Tuesday, September 24, 2013

Columnist obsessed with hating the Pope

Edgar Ross writes:
In 1992, 359 years after the fact, the Catholic Church recognized that Galileo was correct in suggesting that not all heavenly bodies circle the earth. (They didn't change his status from "heretic" to "hero of faith and science" until 2008, suggesting that the Vatican would remain anything but a fast-reacting organization.)
No, Galileo was not declared a heretic, and was never punished for making any scientific suggestions. The Pope even asked Galileo to publish arguments for and against heliocentrism. See Galileo Affair. According to relativity, the choice of a frame of reference determines wheter those bodies go around the Earth.
Nevertheless, Pope Francis has now declared that the church has been excessively obsessed about abortion, birth control and homosexuality. This is really astonishing.
No, he did not say that. See the interview. And the Pope Francis is still
denouncing abortion. The basic teachings have not changed.

Jeremy Brown writes in the Wash. Post:
That theory was proposed by a Polish church official and astronomer named Nicholas Copernicus in 1543 and it suggested that the Earth was not the center of the universe, but rather only one of several planets that orbited the sun.

The Copernican model was a threat to both Jewish and church teachings of the time, because they held that the Earth was the fixed and unmoving center of the universe. This theological position was based partly on a literal understanding of some biblical verses, but mostly on the fact that Greeks had taught the geocentric model and it had been accepted for well over fifteen centuries. ...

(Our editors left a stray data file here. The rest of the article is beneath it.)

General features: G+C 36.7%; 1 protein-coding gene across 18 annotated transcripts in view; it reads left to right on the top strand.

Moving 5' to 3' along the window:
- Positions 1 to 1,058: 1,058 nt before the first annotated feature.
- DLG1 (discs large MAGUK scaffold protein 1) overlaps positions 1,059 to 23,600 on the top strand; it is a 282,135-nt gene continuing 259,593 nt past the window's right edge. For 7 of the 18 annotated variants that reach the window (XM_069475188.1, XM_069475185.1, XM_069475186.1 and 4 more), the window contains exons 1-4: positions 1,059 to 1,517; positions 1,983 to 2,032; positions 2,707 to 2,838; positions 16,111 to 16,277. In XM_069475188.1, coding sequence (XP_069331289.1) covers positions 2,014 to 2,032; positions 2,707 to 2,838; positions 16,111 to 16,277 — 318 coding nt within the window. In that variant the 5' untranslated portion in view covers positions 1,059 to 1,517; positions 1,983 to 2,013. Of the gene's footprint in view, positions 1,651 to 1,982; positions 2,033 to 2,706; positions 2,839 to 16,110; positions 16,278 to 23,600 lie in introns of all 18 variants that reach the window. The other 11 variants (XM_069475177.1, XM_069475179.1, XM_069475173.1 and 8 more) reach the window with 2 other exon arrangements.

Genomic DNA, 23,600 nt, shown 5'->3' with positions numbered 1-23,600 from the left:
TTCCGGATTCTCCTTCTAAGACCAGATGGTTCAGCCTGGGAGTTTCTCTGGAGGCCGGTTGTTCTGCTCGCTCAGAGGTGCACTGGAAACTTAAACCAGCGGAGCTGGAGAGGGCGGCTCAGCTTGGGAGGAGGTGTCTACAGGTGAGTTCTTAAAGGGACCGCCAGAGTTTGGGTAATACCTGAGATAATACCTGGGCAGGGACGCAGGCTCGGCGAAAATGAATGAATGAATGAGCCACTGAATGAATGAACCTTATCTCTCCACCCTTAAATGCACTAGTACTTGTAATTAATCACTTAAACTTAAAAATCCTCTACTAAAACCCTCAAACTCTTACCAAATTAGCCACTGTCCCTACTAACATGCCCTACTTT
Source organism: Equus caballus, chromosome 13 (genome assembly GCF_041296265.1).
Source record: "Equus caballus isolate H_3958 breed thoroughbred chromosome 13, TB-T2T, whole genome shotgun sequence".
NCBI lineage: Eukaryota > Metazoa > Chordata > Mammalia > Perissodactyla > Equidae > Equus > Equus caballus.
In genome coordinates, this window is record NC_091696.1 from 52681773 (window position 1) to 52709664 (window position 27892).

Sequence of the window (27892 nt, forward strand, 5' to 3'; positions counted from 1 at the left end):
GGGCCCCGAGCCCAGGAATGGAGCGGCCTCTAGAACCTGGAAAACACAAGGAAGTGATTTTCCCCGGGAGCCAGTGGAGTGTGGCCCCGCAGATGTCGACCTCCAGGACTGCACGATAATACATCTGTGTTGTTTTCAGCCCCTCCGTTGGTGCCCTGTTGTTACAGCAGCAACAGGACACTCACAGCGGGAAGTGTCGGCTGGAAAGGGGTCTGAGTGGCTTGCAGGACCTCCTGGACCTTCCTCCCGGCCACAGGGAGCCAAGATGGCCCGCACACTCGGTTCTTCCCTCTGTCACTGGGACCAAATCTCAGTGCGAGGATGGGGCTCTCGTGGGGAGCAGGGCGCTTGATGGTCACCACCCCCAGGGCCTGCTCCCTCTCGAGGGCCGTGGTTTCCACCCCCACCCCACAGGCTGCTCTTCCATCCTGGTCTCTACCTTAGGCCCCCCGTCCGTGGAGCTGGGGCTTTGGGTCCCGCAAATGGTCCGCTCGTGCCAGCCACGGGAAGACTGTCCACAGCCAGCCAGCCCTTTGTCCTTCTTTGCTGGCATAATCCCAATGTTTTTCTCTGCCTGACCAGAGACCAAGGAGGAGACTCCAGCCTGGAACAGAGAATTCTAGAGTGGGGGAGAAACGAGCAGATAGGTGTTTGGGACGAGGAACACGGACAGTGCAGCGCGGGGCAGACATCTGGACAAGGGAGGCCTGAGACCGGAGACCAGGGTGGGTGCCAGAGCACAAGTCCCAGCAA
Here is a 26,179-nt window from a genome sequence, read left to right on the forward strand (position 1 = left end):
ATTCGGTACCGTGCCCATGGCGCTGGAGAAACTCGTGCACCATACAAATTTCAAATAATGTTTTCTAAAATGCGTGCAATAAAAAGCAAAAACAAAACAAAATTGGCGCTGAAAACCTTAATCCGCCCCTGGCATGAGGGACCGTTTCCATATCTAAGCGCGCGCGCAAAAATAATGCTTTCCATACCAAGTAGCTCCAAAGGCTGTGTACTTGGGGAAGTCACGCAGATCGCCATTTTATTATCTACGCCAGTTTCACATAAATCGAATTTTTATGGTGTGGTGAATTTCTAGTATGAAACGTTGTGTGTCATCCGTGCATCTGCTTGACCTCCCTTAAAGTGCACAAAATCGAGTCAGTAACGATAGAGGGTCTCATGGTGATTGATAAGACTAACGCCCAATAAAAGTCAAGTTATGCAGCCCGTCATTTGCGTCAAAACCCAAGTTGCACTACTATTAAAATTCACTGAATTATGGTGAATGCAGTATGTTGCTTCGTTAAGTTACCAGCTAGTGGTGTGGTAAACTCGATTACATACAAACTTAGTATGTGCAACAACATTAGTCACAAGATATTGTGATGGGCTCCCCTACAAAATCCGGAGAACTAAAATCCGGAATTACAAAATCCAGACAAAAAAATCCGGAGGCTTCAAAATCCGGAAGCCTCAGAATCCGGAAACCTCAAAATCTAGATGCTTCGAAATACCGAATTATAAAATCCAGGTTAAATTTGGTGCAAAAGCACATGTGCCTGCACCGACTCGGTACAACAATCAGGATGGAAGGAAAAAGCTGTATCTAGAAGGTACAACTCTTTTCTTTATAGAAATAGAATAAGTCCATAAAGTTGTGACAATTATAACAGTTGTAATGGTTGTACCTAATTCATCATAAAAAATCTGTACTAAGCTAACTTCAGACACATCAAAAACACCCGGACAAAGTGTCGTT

It was not until 1835 that the Catholic Church lifted the ban on Copernicus’s book and in that century at least eighteen pro-Copernican Hebrew books were published, but opposition from a minority still remained. In 1898 for example, one rabbi in Jerusalem wrote that the earth was most certainly stationary, and that those who thought otherwise were motivated by “a desire to destroy religion.” A tiny minority of ultra-Orthodox Jews share this belief even today, but such views are fringe indeed, and are not shared by their rabbinic leadership.
The Copernicus book was not banned. It was originally published with the official endorsement of the Catholic Church. Decades later, after the book had been obsoleted by other models, the church revoked its endorsement because of nine sentences sentences. With those sentences omitted, the church had no objection.

Brown blames the Church for accepting Greek teachings, but the more accurate statement is that it was following the accepted scientific teachings of the day. Galileo's main argument for heliocentrism was based on the tides, and the Church was correct in rejecting the fallacious argument. And anyone complaining about a Copernicus ban should really explain the merits of those nine sentences, and no one ever does.

A companion op-ed says:
Bishop Fulton Sheen, the earliest and perhaps best known Catholic televangelist, once famously said, “There are not a hundred people in America who hate the Catholic Church. There are millions of people who hate what they wrongly believe to be the Catholic Church — which is, of course, quite a different thing.”
Some of this criticism is strange. No other major religion has as good a record of accepting scientific advances. Meanwhile, there is news everyday of Mohammedans killing infidels all over the world.

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